The records in the US continued to tumble yesterday with the Dow closing above the 20k level for the first time ever, while the S&P500 came within a whisker of the 2,300 level, as most major US benchmarks closed at record levels.
The signing of executive orders for the Keystone XL pipeline and for the Mexican border wall have served to re-spark the reflation trade pushing money out of bonds and into stock markets, with construction companies getting the biggest lift.
More importantly investors are surmising not unrealistically that all this fiscal stimulus at a time when the US labour market is already fairly tight, is going to exert upward pressure on wages, and ergo inflation.
Today’s US economic data is expected to reinforce that with weekly jobless claims set to come in at 247k, only slightly higher than the 234k seen last week, while service sector PMI activity for January is expected to follow on from this week’s decent manufacturing numbers, rising to 54.4, from 53.9.
Banks also saw lifts in their share prices, as rising yields and steepening yield curve differentials help their profitability.
Despite all of this the US dollar has failed to follow suit, dropping to its lowest level since 8th December on its trade weighted index, over concerns that these and a number of other new measures may damage the US economy in the longer term, due to their protectionist nature.
On a more serious unrelated economic note concerns about isolationism are also growing on reports that President Trump is set to sign executive orders to cut funding to the United Nations and other global organisations.
The recent rebound in the pound shows no signs of slowing down with the rally that started over a week ago continuing to build momentum, in the wake of this week’s UK Supreme Court ruling, as the one way bets that built up in the lead-up to the judgement continue to get unwound.
We also saw some decent industrial trends manufacturing data from the CBI, help things along, though the recent weakness in the US dollar is also playing a part.
Today’s first iteration of Q4 GDP is likely to show that the momentum that we saw in Q3 only saw a modest downtick. Despite an awful start to Q3 the UK economy still managed to post a creditable 0.6% expansion.
This is unlikely to be repeated in Q4, nonetheless expectations are for an initial figure of 0.5% with services providing the lion’s share of activity. On an annualised basis this should come in just above 2%. Activity in the services sector is expected to account for 0.9%, down slightly from 1% in the previous quarter.
While the GDP numbers are somewhat backward looking we’ll get an early look at how retailers have done in the post-Christmas period, with the latest CBI retail sales numbers for January. These are expected to show a modest decline from 35 in December to 27.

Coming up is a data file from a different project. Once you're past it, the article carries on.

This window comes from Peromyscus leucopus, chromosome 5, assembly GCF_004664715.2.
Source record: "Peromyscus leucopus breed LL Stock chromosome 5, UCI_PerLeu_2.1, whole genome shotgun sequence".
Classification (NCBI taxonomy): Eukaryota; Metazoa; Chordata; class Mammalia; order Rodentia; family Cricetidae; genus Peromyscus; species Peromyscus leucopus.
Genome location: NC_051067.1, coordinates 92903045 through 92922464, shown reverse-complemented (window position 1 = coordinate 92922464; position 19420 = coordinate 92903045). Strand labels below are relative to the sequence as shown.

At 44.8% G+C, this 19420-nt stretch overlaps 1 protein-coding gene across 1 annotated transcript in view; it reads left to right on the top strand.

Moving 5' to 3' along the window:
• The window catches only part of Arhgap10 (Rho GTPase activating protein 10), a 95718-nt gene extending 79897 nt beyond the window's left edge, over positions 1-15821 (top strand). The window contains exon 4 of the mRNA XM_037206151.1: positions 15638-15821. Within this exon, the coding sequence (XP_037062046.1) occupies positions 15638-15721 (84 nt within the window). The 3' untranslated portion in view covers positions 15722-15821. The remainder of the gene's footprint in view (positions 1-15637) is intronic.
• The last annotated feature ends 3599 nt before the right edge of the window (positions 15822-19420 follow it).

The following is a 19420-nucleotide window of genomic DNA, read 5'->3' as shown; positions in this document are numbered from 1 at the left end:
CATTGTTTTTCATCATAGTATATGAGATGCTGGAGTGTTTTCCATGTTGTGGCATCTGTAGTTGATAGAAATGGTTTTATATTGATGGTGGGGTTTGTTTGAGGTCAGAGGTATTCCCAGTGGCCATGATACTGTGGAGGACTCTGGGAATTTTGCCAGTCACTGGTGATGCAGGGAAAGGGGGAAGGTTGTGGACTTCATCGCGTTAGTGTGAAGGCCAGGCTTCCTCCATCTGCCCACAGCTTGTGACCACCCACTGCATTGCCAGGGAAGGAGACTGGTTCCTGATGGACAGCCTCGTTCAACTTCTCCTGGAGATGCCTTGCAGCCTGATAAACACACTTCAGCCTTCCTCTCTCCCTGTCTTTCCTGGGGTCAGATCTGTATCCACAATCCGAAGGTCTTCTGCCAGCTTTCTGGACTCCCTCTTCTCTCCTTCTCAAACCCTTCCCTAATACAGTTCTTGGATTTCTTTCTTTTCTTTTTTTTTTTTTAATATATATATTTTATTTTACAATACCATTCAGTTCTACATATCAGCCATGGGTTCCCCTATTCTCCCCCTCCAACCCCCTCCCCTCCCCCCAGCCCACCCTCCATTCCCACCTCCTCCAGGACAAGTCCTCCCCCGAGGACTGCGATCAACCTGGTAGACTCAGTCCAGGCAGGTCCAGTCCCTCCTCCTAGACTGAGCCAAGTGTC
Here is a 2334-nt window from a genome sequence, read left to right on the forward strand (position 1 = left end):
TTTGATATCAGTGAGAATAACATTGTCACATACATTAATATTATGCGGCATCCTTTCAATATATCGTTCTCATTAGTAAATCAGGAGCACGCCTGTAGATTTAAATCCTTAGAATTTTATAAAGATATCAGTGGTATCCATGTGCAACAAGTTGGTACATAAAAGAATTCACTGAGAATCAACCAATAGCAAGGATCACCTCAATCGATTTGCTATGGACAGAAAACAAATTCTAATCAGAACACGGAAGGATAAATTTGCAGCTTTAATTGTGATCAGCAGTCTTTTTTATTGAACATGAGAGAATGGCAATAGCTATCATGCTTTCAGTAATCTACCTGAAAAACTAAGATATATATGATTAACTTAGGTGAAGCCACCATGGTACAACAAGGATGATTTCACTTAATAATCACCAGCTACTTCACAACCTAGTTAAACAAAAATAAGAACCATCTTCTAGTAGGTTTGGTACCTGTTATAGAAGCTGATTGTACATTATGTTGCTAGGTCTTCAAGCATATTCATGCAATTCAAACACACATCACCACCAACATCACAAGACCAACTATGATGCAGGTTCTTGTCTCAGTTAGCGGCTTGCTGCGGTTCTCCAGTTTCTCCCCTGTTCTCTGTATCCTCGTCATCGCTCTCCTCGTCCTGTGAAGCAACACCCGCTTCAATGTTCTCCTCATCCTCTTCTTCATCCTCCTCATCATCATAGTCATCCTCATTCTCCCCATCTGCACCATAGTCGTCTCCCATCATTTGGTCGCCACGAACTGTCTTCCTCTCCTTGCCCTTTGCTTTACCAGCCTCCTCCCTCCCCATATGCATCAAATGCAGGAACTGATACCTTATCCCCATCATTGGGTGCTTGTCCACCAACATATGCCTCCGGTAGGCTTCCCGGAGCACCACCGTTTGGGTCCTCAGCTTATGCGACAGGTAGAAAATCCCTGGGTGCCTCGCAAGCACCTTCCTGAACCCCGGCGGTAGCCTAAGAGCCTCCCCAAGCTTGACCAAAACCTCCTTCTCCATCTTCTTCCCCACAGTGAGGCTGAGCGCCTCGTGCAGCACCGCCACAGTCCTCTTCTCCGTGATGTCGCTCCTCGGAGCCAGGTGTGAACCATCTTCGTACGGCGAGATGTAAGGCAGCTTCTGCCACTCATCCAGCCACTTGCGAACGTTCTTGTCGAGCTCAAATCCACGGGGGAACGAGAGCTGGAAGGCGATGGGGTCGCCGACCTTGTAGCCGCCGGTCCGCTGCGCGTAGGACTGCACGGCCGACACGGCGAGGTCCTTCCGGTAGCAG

On the flip side of that last week’s UK retail sales numbers for December were a bit of a shocker, not only at odds with the December CBI numbers but also because of the number of fairly positive retailer updates that we received in the early part of this month.
EURUSD – continues to find selling interest up near the 1.0770/80 area, but while above trend line support now at 1.0640 from the lows this year, the prospect of further gains towards 1.0850 remains a real possibility. A move below 1.0540 retargets the 1.0450 area.
GBPUSD – we’ve seen further gains in the last 24 hours pushing through 1.2600 to close in on the prospect of a stronger move towards 1.2790 and the December highs. We should find support back at the 1.2420 area on any pullbacks. A move below 1.2400 argues for a return to the 1.2250 area.
EURGBP – having broken below the 0.8570 area the next support lies at the 0.8480 area. A break below here opens up the prospect of a move towards 0.8300. Pullbacks are likely to find resistance at 0.8570 and 0.8650.
USDJPY – the key support remains down near the recent lows at 112.55. A move below 112.55 could well target a move towards 111.60. So far rebounds have been confined to the 114.00 area, with resistance behind that at 114.50.
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Disclaimer: CMC Markets is an execution-only service provider. The material (whether or not it states any opinions) is for general information purposes only, and does not take into account your personal circumstances or objectives. Nothing in this material is (or should be considered to be) financial, investment or other advice on which reliance should be placed. No opinion given in the material constitutes a recommendation by CMC Markets or the author that any particular investment, security, transaction or investment strategy is suitable for any specific person. The material has not been prepared in accordance with legal requirements designed to promote the independence of investment research. Although we are not specifically prevented from dealing before providing this material, we do not seek to take advantage of the material prior to its dissemination.